Peter Nygard, the Canadian fashion manager, has been charged with sex trafficking, conspiracy of extortion and other crimes involving dozens of women and teenage girls in the United States, the Bahamas and Canada, federal prosecutors said Tuesday in Manhattan.
Mr.Nygard, 79, used the leverage of his company, his money and his employees to recruit adult and “ underage female victims ” for the sexual gratification of him and his employees over a 25-year period, according to a federal government of nine members. indictment. He was arrested on Monday in Winnipeg, Manitoba, at the request of the United States under an extradition treaty, the US law firm in Manhattan said.
The women accused of targeting Mr. Nygard often came from disadvantaged economic backgrounds and in some cases had a history of abuse. Mr. Nygard sexually assaulted some of them, while others were assaulted or drugged by his associates “to ensure their compliance with Nygard’s sexual demands,” the indictment said.
Mr. Nygard’s lawyer in New York, Elkan Abramowitz, declined to comment on the allegations. Jay Prober, his Winnipeg attorney, vehemently denied the charges against his client. He said Mr.Nygard, who is now being held in a prison in Manitoba, is expected to be justified.
In February, The New York Times explained how a long, ugly feud between Mr Nygard and his billionaire neighbor in the Bahamas had led to a lawsuit accusing Nygard of sexually assaulting minors there. Interviews with dozens of women and former employees described how alleged victims were lured to Nygard’s home in Bahamas. The article documented a pattern of complaints about him dating back 40 years and showed how he had used his money and threats to silence alleged victims.
The indictment includes some of the same allegations as the lawsuit filed in New York in February. More than 80 women, from the Bahamas to Denmark, have applied as plaintiffs.
April Telek, 47, a Canadian actress, said she was raped by Mr. Nygard in 1993 and held against her will after she applied for a modeling job. She has made a statement to the Winnipeg police and is part of the lawsuit. She said she had not been contacted by the Federal Bureau of Investigation.
“This is the best – the best that possibly has happened to me, and to so many women that he has caused terror for years,” said Ms. Telek. She added, “It feels like Christmas morning.”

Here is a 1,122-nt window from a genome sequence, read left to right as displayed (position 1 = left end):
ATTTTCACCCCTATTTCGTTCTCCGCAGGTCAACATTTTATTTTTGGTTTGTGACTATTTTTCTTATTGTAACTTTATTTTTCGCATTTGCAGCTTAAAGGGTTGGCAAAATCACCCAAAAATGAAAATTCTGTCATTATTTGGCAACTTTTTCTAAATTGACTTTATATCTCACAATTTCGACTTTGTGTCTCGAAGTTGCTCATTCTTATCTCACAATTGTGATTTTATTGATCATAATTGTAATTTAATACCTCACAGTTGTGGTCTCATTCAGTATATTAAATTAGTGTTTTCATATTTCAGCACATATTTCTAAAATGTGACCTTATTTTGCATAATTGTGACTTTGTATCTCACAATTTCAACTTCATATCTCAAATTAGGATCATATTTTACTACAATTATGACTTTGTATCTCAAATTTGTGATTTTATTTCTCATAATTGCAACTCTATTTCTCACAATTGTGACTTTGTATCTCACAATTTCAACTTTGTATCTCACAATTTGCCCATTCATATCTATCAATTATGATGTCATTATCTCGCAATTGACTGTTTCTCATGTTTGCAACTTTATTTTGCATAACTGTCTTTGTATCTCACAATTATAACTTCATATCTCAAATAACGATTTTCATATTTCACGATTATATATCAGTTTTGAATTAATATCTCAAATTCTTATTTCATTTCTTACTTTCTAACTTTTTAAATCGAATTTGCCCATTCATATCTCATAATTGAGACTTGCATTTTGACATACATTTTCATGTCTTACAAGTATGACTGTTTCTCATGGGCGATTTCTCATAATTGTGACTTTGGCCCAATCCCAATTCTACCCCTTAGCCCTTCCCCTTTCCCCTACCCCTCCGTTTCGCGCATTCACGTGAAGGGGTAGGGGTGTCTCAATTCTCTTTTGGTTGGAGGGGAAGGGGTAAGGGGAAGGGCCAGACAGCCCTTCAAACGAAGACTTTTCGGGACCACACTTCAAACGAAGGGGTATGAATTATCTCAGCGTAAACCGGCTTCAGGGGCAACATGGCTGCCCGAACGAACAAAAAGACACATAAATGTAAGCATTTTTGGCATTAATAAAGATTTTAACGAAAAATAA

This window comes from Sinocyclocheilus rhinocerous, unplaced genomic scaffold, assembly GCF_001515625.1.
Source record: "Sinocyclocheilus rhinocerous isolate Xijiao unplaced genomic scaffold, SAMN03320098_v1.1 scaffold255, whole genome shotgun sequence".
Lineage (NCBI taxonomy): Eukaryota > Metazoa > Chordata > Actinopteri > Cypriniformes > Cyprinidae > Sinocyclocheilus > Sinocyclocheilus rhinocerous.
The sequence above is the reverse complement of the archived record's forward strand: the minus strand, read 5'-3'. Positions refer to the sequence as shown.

For decades, Mr. Nygard himself as a playboy, describing the young women he surrounded himself with as “the source of youth,” according to a video he made about his efforts to fight aging. Born in Finland, he grew up in Canada and launched his multinational fashion company Nygard International in Winnipeg more than 50 years ago.
Nygard was brought into a Canadian courtroom on Tuesday afternoon with chains on his wrists and ankles.
He was ordered pending further legal proceedings. A bail hearing was scheduled for January 13, but Mr. Prober, his attorney, said he planned to seek such a hearing as early as next week. Although Canadian courts usually allow extradition to the United States, the process can take years.
Mr.Nygard divided his time between Canada, the United States and the Bahamas, where he built a vast Mayan-themed site with sculptures of animal predators and naked women that he described as the ‘Eighth Wonder of the World’.
The indictment accused Nygard of the prospect of modeling and other fashion industry jobs to lure women and teenage girls. It said he also used money from his company to pay for so-called pampering parties in Los Angeles and the Bahamas that include free drinks, manicures and massages.
He forced dozens of victims to engage in “ commercial sex, ” defined in federal law as any sexual act performed in exchange for something of value, and used threats and promises to grant or deny model opportunities or financial support to to maintain control over them, the indictment said.
A privately held company that once employed 12,000 people, Nygard International is best known for selling leggings and wavy tops to middle-aged women through its own outlets and department stores in Canada and the United States.
Mr. Nygard, estimated to be worth approximately $ 750 million in 2014 by Canadian Business Magazine, was known for combining his professional and personal life. In a 1980 news article, part of his Winnipeg office was described as a ‘passion well’ with a mirrored ceiling and a sofa that could be turned into a bed at the ‘push of a button’.
Mr. Nygard retired from his business in February after federal authorities raided his Los Angeles home and New York headquarters, and major customers like department store chain Dillard’s dropped his clothing line. The Times reported that month that the raids were part of an investigation into allegations of sexual assault that had been going on for at least five months.
In March, the company filed for bankruptcy in Canada and the United States.
William K. Rashbaum and Kim Wheeler contributed to reporting.